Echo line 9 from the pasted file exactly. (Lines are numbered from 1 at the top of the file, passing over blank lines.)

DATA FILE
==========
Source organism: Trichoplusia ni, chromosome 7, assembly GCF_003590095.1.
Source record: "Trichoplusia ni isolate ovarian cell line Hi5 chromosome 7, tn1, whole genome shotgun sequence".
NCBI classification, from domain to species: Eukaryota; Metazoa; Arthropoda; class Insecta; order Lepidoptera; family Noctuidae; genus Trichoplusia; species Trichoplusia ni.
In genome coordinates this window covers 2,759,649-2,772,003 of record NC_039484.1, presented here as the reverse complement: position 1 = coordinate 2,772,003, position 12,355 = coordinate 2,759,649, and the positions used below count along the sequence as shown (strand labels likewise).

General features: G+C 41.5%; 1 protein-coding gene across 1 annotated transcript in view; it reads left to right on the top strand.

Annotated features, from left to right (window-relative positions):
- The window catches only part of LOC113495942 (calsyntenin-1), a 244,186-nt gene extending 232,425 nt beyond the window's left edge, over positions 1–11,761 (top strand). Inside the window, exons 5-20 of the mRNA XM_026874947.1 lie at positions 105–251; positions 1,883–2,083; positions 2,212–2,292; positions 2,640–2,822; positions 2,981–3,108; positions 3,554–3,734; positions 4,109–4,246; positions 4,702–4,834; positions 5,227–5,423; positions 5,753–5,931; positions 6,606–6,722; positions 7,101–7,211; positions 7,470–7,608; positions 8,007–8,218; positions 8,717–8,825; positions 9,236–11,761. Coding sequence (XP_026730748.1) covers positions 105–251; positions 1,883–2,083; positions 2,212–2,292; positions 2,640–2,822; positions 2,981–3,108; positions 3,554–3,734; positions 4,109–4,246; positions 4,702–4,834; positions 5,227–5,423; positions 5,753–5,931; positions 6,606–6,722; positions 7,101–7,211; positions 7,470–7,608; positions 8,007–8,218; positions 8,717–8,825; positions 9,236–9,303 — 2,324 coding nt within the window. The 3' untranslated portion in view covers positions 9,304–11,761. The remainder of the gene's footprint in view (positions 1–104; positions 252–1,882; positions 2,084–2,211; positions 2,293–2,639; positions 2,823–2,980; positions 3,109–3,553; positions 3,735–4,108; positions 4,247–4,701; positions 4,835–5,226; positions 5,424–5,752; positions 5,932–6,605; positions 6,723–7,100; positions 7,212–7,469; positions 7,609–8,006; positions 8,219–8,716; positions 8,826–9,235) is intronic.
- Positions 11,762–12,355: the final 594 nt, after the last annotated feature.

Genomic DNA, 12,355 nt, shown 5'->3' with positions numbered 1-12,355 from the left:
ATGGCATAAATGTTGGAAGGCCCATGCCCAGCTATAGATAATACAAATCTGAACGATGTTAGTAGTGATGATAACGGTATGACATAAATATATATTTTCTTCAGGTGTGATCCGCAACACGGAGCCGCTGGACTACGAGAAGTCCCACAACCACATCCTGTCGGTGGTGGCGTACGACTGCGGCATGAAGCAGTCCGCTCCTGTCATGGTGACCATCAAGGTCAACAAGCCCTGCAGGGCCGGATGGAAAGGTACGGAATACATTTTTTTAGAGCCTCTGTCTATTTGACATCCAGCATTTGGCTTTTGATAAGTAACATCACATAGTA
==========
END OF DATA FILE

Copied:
Genomic DNA, 12,355 nt, shown 5'->3' with positions numbered 1-12,355 from the left: